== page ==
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Get Ready for Second Summer on Oregon Coast: Warmest Through October

Published 08/29/2016 at 6:21 AM PDT
By Oregon Coast Beach Connection staff

Get ready for the best weather of the entire year, at least on the Oregon coast.

(Oregon Coast) – Get ready for the best weather of the entire year, at least on the Oregon coast. Many still don't know this, but September and early October see the beaches at their finest.

They call it the “second summer” on Oregon's coast, and it's really the best time of year to hit the area for a number of reasons. Thanks to a nice combination of weather factors, you'll find the warmest, calmest conditions of the whole year. But you'll also find lodging prices starting to dip, less people on the roads, more beaches to yourself and often no wait times at your favorite eateries.

Second summer also means the added luxury of more whale sightings.

There are exceptions, of course (like the year the SOLV Beach Cleanup had to cancel due to a freak wind storm), but you'll genreally find these inviting conditions going until about the middle of October – often a bit beyond. Temps linger around 70 or more, skies are blue, and winds are often nearly nonexistent.

For decades, this was a big secret. But since about 2000 or so, the popularity of the region during this month or tow has gradually increased, so that now it's not uncommon to have even weekdays be full of visitors. Those grand inviting conditions that once made second summer known to just a few diehards has resulted in a lot more people. Basically, the secret is out.

Many towns still see some lodging price drops after Labor Day but now they're not as much as before the early 2000's. In fact, larger towns like Seaside, Cannon Beach or Newport don't drop much – if at all – until the end of September.

Still, however, most weekdays boast less people amid some extremely balmy weather.

Once you get to early October, then crowds and lodging prices really dip. The second summer phenomenon is still keeping things quite warm through the middle of the month. It's about October 15 when things move towards the blustery and rainy again, although in the last fifteen years there have typically been at least seven days scattered throughout October's last two weeks that remain remarkably warm, even tropical.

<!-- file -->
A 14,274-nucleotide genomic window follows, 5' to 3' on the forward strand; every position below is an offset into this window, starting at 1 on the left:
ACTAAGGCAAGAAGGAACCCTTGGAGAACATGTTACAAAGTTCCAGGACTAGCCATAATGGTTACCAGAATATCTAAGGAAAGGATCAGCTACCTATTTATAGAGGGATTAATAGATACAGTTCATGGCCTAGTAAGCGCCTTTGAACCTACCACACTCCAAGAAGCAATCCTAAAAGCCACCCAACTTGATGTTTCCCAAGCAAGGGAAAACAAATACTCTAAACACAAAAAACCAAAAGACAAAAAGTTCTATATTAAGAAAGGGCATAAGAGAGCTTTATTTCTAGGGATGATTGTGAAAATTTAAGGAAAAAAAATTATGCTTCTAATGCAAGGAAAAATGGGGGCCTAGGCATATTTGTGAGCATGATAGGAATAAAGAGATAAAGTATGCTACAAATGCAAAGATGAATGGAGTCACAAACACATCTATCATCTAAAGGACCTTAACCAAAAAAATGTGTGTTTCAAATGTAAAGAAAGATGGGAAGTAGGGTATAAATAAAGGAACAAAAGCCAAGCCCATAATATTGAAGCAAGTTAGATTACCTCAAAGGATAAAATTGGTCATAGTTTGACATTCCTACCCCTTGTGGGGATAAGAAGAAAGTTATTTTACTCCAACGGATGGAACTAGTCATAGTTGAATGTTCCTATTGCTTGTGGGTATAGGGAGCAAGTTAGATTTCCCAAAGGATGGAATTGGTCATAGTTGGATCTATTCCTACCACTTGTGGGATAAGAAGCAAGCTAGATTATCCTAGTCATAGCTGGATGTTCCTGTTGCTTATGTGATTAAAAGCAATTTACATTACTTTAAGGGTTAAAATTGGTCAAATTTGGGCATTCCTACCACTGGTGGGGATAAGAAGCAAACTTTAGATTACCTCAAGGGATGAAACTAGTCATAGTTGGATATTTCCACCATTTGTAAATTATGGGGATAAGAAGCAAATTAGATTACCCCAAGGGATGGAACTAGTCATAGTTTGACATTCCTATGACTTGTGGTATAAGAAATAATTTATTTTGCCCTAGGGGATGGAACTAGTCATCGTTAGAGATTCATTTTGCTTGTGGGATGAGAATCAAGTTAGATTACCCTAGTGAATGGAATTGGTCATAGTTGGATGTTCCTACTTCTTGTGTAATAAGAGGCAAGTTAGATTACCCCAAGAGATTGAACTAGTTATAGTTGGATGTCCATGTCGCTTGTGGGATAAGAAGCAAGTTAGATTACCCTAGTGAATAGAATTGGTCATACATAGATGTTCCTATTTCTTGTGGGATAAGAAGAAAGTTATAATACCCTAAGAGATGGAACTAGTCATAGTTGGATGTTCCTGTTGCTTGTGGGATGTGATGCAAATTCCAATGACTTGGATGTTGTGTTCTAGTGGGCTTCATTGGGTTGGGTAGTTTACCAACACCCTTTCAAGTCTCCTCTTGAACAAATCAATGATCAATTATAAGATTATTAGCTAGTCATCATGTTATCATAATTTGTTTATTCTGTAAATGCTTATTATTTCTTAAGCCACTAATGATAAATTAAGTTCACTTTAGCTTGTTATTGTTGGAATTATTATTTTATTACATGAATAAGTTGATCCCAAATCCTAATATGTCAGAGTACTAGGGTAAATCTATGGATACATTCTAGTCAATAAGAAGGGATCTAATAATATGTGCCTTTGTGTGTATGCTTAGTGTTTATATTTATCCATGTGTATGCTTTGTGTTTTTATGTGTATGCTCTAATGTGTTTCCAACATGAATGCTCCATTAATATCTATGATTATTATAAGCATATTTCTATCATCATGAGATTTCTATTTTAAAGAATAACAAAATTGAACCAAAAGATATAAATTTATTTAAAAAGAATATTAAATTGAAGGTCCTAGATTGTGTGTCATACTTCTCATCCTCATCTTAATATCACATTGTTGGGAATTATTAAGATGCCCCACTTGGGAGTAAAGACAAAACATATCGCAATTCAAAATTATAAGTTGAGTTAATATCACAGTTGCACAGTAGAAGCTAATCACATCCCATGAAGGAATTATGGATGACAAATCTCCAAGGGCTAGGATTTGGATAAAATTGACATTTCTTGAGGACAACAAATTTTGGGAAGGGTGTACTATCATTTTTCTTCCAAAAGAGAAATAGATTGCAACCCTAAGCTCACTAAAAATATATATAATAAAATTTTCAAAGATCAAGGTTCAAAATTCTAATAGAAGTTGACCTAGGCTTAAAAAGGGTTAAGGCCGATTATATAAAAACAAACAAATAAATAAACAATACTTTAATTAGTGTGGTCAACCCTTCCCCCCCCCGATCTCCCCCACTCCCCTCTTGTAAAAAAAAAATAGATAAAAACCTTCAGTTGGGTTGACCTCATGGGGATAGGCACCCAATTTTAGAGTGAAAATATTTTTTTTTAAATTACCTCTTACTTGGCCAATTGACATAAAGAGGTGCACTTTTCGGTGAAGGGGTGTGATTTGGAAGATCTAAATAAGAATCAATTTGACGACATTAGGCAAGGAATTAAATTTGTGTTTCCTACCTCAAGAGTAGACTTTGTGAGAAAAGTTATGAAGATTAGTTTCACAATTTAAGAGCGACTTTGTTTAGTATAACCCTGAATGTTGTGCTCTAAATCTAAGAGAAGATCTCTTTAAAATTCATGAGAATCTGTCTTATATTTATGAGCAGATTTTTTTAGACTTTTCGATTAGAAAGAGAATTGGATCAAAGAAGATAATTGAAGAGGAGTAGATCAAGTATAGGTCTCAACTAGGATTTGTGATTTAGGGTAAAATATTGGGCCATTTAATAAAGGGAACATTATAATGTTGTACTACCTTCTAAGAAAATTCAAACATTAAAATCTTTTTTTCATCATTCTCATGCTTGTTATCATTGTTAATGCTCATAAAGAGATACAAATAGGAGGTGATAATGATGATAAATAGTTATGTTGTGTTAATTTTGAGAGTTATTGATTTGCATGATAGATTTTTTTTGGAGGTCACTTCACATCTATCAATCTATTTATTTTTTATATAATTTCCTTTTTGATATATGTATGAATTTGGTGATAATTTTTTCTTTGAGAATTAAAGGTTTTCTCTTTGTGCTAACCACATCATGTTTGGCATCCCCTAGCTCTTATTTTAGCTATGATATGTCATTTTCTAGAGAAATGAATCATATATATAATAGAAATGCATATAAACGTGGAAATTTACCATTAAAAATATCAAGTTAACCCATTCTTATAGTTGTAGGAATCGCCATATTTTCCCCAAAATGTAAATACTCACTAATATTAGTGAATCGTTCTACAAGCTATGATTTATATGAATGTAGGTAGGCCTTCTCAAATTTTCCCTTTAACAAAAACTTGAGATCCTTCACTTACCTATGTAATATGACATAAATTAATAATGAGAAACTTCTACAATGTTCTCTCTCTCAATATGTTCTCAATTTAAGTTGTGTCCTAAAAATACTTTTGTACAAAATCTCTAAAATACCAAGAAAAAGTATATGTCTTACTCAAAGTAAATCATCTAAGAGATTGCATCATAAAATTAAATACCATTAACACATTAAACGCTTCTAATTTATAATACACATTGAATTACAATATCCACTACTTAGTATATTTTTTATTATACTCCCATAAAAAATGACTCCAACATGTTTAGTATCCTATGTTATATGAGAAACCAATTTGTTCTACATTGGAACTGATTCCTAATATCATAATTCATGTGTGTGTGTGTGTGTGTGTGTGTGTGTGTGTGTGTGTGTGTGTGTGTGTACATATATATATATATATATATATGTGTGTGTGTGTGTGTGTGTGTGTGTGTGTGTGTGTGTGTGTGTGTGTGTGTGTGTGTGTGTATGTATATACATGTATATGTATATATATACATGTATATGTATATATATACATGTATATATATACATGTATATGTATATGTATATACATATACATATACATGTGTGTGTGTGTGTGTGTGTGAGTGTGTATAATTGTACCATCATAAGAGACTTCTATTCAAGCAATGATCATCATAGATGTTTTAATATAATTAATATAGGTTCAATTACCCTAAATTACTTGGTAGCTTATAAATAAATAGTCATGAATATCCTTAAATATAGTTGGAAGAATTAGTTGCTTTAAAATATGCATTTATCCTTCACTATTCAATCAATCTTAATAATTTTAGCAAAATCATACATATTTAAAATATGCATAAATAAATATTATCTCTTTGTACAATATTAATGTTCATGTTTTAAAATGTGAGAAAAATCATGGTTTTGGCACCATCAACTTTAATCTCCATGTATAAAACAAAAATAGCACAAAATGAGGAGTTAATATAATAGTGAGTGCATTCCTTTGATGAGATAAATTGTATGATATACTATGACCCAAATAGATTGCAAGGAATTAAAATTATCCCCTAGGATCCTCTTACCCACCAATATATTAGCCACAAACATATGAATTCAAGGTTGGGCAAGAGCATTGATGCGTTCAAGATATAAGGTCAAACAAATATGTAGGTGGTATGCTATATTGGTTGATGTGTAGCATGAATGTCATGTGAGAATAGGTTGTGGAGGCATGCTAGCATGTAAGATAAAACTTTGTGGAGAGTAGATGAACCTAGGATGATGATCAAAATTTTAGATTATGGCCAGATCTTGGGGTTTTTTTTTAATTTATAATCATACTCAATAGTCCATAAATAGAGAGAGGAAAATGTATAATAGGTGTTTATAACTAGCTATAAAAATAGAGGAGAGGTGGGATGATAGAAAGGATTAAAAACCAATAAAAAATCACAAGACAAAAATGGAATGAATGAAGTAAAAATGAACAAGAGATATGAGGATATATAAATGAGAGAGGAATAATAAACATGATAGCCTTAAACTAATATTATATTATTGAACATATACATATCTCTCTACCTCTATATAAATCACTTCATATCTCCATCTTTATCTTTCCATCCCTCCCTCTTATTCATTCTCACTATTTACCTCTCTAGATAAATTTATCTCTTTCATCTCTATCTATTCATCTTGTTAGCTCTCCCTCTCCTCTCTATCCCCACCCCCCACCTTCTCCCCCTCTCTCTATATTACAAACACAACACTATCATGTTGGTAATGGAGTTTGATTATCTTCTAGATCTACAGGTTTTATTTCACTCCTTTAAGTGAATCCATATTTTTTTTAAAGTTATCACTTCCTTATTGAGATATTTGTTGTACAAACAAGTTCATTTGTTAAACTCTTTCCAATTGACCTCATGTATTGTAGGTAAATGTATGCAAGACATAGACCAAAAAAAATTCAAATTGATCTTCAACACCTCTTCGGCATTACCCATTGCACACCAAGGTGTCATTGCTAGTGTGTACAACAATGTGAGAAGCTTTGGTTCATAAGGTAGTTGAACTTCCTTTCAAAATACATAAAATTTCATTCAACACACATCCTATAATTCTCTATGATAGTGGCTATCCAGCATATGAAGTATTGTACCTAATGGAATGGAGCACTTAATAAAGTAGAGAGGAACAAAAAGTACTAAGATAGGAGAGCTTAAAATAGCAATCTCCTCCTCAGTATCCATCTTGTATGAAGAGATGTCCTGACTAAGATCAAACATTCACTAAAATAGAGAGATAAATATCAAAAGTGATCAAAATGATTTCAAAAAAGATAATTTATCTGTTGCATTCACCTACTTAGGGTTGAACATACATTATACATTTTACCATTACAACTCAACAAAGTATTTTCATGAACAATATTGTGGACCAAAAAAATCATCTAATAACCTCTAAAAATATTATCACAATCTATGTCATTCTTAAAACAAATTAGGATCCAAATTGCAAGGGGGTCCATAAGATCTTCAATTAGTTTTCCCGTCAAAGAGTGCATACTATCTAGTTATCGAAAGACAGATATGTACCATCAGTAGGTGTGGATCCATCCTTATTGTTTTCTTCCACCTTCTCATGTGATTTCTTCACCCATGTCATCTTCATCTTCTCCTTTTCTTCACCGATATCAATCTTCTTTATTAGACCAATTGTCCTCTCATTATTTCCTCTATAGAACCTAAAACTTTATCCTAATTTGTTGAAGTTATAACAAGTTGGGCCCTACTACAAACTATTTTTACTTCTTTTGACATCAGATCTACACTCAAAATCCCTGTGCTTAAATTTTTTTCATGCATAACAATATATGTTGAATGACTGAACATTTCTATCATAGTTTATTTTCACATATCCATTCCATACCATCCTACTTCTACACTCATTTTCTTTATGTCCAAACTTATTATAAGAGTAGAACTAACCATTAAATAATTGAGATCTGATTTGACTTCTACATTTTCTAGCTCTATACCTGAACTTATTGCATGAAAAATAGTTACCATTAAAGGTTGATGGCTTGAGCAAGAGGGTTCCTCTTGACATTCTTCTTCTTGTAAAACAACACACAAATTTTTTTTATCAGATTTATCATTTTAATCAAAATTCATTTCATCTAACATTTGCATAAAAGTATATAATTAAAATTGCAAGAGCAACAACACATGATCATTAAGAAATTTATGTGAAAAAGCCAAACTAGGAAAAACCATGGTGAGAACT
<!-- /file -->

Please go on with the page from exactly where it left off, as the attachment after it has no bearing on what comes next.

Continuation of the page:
This is when the real paradise begins along the beaches, according to travel officials like Lorna Davis of the Newport Chamber or Keith Chandler, manager of Seaside Aquarium.

Davis said many more two-for-the-price-of-one specials start to pop up after September 15.

“This also a really good time to book conferences and meetings, and you see a lot of those happening because the lodgings aren’t as packed, or they are attracted to the place by the lodgings’ sales efforts,” she said.

A good rule of thumb is that the more expensive the place, the more it will drop in price. Less expensive hotels or motels will drop less.

Chandler said it's the reason many locals live on the coast.

So is this Oregon Coast Second Summer real, you're asking? The science behind it is interesting.

According to meteorologists, the valley starts to cool off in September, but meanwhile the ocean waters off the coast have heated up over summer. This lessens the temperature differences between the two areas, and this helps keep things calmer (as those differences also drive things like wind and fog during the summer). On top of all that, warmer air from California is allowed to come up more by that action, which warms up the Oregon coast even more.

All this lack of wind, fog and generally nicer conditions creates waves that aren't as big. That is what you need to spot whales. September and October are usually incredible for whale sightings because the wave height doesn't hide them. Calmer conditions also coax them closer to shore, where they may be checking you out as well.

In recent years, there have been unusual currents in late summer and early fall that have driven lots of baitfish into some areas, especially the north coast. So while the central coast – especially Yachats, Newport and Depoe Bay – often have the most whales, these conditions have caused some extraordinary sightings up north as well. In 2015, there were an extremely large number of Humpback whales cruising around Cannon Beach, Manzanita and especially up the Columbia River.

It's difficult to predict if that will happen again, but there have been sporadic reports of them already in that area. Gray whales are more common on the central coast. You can keep a close on Oregon coast weather here. Where to stay for this - Where to eat - Map and Virtual Tour




 

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A famous little family eatery where the seafood practically gets shuffled from the sea straight into your mouth. Soups and salads include many seafood specialties, including cioppino, chowders, crab Louie and cheese breads. Fish 'n' chips come w/ various fish. Seafood sandwiches with shrimp, tuna or crab, as well as burgers. Dinners like pan fried oysters, fillets of salmon or halibut, saut�ed scallops.
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